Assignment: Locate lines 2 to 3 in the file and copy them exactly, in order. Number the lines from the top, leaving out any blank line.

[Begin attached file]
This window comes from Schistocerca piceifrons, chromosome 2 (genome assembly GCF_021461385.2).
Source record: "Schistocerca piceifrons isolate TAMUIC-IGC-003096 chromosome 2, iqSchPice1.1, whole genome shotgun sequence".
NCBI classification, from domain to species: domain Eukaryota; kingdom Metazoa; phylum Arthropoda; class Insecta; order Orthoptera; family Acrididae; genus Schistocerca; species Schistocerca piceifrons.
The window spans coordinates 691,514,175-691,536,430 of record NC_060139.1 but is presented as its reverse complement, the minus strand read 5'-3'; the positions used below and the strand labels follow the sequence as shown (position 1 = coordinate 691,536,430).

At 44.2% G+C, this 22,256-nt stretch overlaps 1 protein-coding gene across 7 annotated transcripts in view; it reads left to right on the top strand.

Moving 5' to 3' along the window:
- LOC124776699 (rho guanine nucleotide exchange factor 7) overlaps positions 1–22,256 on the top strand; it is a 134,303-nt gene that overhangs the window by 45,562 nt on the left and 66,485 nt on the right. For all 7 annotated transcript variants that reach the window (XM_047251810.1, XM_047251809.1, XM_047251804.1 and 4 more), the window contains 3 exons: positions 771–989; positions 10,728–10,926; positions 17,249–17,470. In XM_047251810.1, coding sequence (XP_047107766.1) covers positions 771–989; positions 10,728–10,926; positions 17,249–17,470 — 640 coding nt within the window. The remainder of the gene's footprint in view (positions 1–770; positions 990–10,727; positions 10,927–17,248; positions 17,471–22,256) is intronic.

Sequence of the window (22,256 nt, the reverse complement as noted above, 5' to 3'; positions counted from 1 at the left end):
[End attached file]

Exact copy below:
Source record: "Schistocerca piceifrons isolate TAMUIC-IGC-003096 chromosome 2, iqSchPice1.1, whole genome shotgun sequence".
NCBI classification, from domain to species: domain Eukaryota; kingdom Metazoa; phylum Arthropoda; class Insecta; order Orthoptera; family Acrididae; genus Schistocerca; species Schistocerca piceifrons.